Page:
Editor's note: The following editorial was published Tuesday in The (Rock Hill) Herald.
After years of trying to persuade women to get yearly mammograms, new studies suggest that routine screenings have become less critical in saving lives. But reversing earlier advice might be difficult.
A study published last month in the New England Journal of Medicine indicates that the benefits of mammography have dropped in recent years largely because of increased awareness and more effective treatments for breast cancer. Although previous studies found that mammography reduced deaths from breast cancer by about 25 percent, the new study showed a drop of 10 percent.
This, for the most part, is good news. It indicates, for one, that increasing awareness about breast cancer has paid off.
It also indicates that advances in treatment now save lives more effectively than intensive screening.
The new study followed the results after routine mammography was introduced to Norway. Based on that study, 2,500 women would have to be screened for 10 years for one of them to avoid death from breast cancer.
Meanwhile, at least 1,000 of those women would receive at least one false-positive result, and five to 15 would be diagnosed and treated for a condition that was never going to bother them.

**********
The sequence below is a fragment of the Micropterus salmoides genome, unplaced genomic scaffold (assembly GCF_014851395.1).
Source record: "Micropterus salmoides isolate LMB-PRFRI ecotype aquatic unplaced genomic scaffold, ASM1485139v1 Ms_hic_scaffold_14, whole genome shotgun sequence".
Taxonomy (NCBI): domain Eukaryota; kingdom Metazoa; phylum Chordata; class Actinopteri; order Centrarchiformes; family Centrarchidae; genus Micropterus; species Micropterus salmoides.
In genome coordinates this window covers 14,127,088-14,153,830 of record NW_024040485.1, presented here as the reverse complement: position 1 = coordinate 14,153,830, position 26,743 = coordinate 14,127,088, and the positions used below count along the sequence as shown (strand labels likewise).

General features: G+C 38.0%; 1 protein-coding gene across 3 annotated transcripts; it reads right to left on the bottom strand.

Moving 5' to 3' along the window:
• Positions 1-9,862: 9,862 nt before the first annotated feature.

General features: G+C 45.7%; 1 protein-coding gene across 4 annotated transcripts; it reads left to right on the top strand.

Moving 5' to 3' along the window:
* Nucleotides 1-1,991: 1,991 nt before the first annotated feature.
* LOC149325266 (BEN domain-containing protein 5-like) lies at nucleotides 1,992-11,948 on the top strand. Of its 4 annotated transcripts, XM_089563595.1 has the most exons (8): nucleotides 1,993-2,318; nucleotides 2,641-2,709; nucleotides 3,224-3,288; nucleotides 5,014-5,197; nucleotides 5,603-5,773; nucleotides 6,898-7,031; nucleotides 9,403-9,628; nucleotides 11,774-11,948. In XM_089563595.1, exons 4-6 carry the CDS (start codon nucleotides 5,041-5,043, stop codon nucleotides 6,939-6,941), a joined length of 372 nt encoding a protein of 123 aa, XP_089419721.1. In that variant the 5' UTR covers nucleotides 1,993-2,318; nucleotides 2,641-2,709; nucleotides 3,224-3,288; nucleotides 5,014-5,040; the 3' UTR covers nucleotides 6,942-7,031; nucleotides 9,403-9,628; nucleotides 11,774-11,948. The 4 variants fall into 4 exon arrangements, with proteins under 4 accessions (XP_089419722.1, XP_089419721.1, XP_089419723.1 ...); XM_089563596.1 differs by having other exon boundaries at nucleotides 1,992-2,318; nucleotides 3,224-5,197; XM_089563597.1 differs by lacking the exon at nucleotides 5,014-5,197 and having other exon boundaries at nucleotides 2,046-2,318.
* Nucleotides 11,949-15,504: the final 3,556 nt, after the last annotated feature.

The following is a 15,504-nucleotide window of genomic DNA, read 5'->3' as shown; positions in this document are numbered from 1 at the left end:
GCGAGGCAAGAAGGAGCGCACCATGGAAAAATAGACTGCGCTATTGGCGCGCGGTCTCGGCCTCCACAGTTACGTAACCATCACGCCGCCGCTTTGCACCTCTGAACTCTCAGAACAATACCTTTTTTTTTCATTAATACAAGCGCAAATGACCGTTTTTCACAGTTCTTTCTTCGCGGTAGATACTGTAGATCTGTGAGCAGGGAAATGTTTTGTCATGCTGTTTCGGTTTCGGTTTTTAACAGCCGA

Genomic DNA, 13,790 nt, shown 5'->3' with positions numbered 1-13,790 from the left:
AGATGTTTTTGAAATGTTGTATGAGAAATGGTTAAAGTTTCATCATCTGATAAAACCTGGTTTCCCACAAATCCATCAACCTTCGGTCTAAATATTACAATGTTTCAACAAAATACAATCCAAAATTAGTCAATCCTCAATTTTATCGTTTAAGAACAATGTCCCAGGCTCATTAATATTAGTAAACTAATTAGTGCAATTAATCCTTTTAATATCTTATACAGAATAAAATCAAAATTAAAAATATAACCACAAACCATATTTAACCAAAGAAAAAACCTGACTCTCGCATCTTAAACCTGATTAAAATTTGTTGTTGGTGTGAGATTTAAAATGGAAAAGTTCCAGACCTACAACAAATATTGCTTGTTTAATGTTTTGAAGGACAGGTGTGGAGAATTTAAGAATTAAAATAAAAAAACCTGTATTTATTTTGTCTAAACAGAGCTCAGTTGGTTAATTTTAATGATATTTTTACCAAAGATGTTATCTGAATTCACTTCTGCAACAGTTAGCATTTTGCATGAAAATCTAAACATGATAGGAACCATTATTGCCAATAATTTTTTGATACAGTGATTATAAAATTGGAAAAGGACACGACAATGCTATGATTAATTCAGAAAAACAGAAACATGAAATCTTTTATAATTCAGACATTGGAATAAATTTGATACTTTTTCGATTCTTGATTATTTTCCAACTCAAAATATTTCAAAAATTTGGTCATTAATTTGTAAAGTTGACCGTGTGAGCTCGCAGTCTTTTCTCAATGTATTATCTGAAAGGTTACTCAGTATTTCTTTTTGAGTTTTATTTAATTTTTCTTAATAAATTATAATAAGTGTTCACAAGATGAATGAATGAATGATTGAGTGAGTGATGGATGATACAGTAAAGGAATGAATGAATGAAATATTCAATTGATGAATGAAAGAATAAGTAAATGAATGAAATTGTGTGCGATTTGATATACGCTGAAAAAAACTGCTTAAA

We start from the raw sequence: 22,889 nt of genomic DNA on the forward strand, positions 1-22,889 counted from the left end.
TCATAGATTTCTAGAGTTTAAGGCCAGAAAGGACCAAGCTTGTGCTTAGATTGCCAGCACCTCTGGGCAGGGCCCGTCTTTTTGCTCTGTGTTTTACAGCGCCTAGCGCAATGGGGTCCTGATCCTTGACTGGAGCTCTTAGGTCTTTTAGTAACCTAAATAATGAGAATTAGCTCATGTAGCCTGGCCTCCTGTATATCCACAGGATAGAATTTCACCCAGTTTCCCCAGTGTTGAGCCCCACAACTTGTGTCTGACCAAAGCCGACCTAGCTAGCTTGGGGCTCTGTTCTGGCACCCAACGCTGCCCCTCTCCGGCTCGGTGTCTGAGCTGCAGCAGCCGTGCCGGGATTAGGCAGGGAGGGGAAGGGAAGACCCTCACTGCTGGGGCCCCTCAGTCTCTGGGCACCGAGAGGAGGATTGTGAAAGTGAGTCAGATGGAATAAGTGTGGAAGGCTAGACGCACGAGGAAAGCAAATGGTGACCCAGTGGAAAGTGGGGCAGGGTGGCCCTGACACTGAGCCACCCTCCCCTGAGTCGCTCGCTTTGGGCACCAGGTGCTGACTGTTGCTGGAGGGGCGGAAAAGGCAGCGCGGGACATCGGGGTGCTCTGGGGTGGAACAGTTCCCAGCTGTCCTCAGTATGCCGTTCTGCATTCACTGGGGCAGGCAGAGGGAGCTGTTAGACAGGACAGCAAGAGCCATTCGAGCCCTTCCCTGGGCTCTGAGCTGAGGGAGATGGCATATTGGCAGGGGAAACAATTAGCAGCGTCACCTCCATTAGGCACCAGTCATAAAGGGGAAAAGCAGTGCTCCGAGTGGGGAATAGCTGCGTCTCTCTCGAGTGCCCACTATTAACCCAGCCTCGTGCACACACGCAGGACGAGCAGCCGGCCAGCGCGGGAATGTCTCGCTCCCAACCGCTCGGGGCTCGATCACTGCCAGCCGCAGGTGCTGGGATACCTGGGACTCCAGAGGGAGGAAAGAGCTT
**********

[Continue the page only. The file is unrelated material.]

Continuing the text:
In other words, mammograms aren't simply a "harmless" way to check for breast cancer. They often result in the anguish of false-positive results and unnecessary surgery.
Nonetheless, any mention of advising some women not to bother with yearly mammograms is guaranteed to raise a furor. Last year, a U.S. Preventive Services Task Force concluded that while screening women 50 or older was beneficial, screening women in their 40s had minimal benefits.
Critics immediately labeled the findings a first step toward rationing health care. Some viewed it as putting women's lives at risk to save money on health care costs.
But paying attention to the science and the numbers is important. The fact is that it really doesn't make sense to invest in massive screening programs that don't appreciably improve survival rates.
In the Norwegian study, for example, the death rate among women over 70 -- who did not undergo mammography but received the same care as younger women -- dropped by 8 percent. That suggests that the benefit of mammography may have been a little as 2 percent.
In other words, while mammograms might offer a sense of security, for many women they actually don't do much good.
Doctors and patients are likely to make the final decision on whether to continue screenings, which is as it should be. And we assume women who are known to be at greater risk will continue to be screened.
But as the research continues to pile up, methodology is likely to change -- even if it does so very slowly. Ultimately, though, it is preferable to concentrate money and care where it will do the most good.